Despite some criticisms towards capitalism, it is seen as the most successful economic strategy for a country compared to others such as socialism and communism, these successes can be highlighted by the economic development of Western countries and in which is soon becoming a global phenomenon. Capitalism has a negative geographical dimension, this is inequality. David Harvey writes in Spaces of Hope, 2000, that capitalism is “one national struggle between the classes” This highlighting that although capitalism aims to make individuals proposer, it is not a balanced concept at all (Harvey, 2000). This inequality is spatially manifested and therefore gives it a capitalism a geography. Capitalism’s economic inequality has led to a clear divide between urban and rural, this is evident in China.
In the late 1700s the first attempt of free trade development took place, but the effect was nearly absent due to the French Revolution. In the early 1800s, there was a stronger development of free trade (particularly in the UK) due to the industrial interests. In 1860 free trade was largely developed, the lowering in transport costs and natural trade barriers pushed the economy forward. But a few decades after the economy saw a huge slowdown, leading policymakers to abandon free trade. Protectionism went on until the end of the 1930s.
3.6 Competitive Position and industry attractiveness Garmco acquires arelatively low competitive position. This is because of their inability to compete with the Chinese manufacturers, the strength Alba has over them in increasing prices, the availability of substitutes especially in packaging and construction industry along with the aggressive competition worldwide. However, the aluminum industry apart from the high startup and fixed costs is attractive if the smelters entering have the capacity to enter and compete on a global scale especially with the Chinese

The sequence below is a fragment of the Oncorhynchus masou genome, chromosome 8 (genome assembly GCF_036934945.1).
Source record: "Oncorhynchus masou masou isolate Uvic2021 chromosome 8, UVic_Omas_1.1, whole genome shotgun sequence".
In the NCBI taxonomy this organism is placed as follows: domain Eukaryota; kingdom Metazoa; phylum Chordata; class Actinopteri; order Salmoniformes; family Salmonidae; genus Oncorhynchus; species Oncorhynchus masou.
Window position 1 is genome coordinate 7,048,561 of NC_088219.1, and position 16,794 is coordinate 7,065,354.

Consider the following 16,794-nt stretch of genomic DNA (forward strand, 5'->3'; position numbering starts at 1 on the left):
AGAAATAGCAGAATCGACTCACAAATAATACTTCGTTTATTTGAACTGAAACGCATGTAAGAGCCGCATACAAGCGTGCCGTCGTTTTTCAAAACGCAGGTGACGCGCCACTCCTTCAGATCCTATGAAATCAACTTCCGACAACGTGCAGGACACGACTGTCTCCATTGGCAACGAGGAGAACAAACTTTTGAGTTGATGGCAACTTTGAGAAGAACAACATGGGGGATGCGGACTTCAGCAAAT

Introduction In global economy Africa remains marginalized and under-developed economies face serious challenges in obtaining sustainable and diversified development through strategies that focus on foreign and domestic market. Trade is viewed by many as being important for poverty reduction in developing countries and international trade assist in sustained economic growth, contribute to the development of capacities and support the expansion of employment opportunities. In this essay Zambia will be used as a case study to explain how theories of International trade influenced policy in Africa and what the implications on African development are. The first part of the essay will cover the Background on Theories of International trade looking
This is because it would increase the unemployment rate, harm worker health and step up living expense. Minimum wage law tends to have a worse effect on the employment rate. In fact, 90% of the company in Hong Kong is small and medium enterprises and their daily operation is already difficult. By setting up the SMW, those companies are required to follow the law but most of them are not able to afford the extra expenses from pay rise. According to Schmitt (2013), the minimum wage has slight or even no noticeable effect on the employment rate in that the cost generated by minimum wage is large relative to most of the firms.